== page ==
These and other struggling locales do not begin to approach Whitney’s forecast of hundreds of billions in municipal defaults this year. (It would take defaults by 40 cities with as much debt as Detroit to reach even $100 billion.) Some industry experts accuse Whitney of exaggerating the crisis and of worsening the cities’ problems by frightening away investors. Whitney’s theory is that states, whose finances are also in desperate shape, will cut off local aid to preserve their own budgets; cities that have been subsisting on government transfers would become fiscal orphans and, in a financial sense, unworkable. She has not elaborated on her thesis beyond a few well-chosen television appearances. (She declined to talk to me.) But in the two months following Whitney’s warning, investors unloaded about $25 billion in shares of mutual funds that invest in municipal bonds. The selling spree sent the prices of these munis, typically among the most reliable investments, into a free fall.
Of course, some nonprofits are much more dependent on local governments than are others. Health and human services appear to rely heavily on governmental sources of funding. The following brief discussion, appearing on the website of the National Center for Charitable Statistics, offers some perspective on the issue:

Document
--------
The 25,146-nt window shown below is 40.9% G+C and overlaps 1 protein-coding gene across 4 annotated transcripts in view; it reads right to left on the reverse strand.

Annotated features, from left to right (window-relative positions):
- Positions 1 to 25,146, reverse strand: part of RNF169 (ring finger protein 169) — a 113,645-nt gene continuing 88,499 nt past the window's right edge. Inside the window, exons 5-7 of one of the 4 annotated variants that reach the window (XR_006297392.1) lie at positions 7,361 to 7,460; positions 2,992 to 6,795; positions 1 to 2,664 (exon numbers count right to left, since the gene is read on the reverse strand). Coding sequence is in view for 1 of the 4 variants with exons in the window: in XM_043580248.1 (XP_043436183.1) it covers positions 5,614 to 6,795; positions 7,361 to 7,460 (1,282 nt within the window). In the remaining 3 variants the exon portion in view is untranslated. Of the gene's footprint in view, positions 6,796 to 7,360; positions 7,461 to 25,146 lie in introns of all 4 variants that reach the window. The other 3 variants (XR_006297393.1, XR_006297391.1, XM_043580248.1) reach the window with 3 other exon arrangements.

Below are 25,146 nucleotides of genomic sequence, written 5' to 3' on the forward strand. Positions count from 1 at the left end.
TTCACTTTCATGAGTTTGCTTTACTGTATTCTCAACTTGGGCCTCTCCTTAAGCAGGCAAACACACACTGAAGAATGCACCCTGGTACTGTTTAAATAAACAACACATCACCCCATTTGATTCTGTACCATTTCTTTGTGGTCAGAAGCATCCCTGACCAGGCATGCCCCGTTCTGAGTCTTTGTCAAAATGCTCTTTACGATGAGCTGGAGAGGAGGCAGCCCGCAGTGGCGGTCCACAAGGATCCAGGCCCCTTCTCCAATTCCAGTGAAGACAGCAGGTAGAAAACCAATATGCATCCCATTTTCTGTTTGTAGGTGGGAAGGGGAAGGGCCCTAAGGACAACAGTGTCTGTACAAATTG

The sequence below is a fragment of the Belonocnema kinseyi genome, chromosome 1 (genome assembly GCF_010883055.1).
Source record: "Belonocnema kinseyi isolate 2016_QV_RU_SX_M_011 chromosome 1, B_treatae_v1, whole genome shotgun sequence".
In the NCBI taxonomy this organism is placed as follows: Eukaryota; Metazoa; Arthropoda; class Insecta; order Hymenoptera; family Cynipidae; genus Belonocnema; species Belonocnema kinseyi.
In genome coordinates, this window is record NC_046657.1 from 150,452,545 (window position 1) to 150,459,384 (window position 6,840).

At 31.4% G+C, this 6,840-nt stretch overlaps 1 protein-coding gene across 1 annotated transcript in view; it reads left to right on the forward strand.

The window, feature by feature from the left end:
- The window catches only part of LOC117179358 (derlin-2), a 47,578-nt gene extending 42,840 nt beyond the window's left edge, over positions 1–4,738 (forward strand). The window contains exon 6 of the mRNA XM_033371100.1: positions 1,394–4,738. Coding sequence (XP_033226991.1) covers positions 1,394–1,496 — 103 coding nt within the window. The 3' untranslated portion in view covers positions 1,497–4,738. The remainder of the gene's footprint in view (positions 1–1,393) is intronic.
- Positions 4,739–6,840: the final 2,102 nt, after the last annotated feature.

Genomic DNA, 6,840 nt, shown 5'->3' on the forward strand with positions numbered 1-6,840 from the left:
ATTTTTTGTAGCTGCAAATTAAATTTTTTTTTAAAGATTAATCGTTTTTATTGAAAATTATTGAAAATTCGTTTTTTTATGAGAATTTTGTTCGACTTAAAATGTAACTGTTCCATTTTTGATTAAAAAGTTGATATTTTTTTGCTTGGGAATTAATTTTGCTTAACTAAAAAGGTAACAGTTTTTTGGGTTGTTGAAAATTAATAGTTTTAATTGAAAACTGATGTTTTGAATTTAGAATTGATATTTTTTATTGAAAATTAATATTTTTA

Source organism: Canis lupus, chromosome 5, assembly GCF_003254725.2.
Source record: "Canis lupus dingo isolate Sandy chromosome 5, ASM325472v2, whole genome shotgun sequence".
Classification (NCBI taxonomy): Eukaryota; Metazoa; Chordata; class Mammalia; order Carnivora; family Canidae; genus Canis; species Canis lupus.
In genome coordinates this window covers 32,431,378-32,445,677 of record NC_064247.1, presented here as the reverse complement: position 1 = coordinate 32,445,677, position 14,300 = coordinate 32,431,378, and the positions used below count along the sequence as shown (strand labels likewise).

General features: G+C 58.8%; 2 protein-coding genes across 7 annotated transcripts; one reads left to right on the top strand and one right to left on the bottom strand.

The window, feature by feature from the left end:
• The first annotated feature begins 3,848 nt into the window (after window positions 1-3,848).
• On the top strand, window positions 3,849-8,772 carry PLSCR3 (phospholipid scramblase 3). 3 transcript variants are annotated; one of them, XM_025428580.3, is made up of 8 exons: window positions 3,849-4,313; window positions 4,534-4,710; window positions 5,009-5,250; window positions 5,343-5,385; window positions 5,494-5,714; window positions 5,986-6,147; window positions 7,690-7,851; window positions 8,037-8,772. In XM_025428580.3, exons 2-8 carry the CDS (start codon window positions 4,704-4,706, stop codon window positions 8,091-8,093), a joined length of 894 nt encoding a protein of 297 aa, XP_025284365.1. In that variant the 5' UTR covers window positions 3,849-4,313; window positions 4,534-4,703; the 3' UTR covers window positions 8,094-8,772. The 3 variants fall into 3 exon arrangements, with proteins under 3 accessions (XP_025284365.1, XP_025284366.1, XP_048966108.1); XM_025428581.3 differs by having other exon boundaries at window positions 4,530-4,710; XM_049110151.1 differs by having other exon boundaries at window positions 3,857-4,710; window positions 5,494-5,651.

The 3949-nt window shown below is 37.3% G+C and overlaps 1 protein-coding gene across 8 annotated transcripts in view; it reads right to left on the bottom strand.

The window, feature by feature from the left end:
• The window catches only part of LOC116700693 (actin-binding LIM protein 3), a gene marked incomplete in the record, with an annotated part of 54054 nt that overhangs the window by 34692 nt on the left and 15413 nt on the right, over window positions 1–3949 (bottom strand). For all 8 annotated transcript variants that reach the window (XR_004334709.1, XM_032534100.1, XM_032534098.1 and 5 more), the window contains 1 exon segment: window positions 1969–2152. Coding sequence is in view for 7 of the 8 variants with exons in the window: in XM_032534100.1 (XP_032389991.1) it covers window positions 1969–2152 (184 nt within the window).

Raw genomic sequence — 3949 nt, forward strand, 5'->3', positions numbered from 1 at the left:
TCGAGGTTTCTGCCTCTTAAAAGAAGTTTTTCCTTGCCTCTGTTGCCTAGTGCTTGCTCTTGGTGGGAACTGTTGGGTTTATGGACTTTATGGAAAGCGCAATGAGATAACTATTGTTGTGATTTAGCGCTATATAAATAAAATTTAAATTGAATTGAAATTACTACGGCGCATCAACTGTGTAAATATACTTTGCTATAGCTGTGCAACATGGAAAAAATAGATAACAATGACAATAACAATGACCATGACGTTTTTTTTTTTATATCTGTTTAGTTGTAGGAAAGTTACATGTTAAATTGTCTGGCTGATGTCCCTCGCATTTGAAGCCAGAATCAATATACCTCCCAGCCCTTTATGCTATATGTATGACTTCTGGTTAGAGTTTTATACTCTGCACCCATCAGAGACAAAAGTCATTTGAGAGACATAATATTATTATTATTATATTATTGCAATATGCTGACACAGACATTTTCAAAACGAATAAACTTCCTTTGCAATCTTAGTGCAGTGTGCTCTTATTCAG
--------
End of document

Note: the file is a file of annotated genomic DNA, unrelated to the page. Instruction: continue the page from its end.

What percentage of an average public charity's total revenue comes from government?
Government support for charities is difficult to measure because it comes in different forms and is reported on the IRS Form 990 in several places. A grant to provide a service for the public, for example, is reported under "Government contributions (grants)" on Form 990, line 1c, while a contract to provide a service or good to the government itself is reported under "Program service revenue" on Form 990, line 2. Program service revenue is further divided into revenue from Medicare/Medicaid and from government fees and contracts, as well as other contracts.
In 2004, government grants only made up about 9 percent of revenue for all reporting charities (about $100 billion), but represented a higher proportion for human service, international, and public benefit organizations. This amount does not include government funding from Medicare and Medicaid, and the revenue from contracts for providing services directly to the government, all of which are reported under program service revenues on the Form 990. (Medicare and Medicaid revenues are drastically underreported on the Form 990. See the latest Nonprofit Almanac 2008 for more information and new estimates for these sources.)
A third source of government support for charities is more indirect, as individuals may receive grants or subsidies and then use them to pay fees for services and goods provided by nonprofits. This would include, for example, primary and secondary school vouchers or college scholarships. Further research is necessary to measure this source of government support for charities.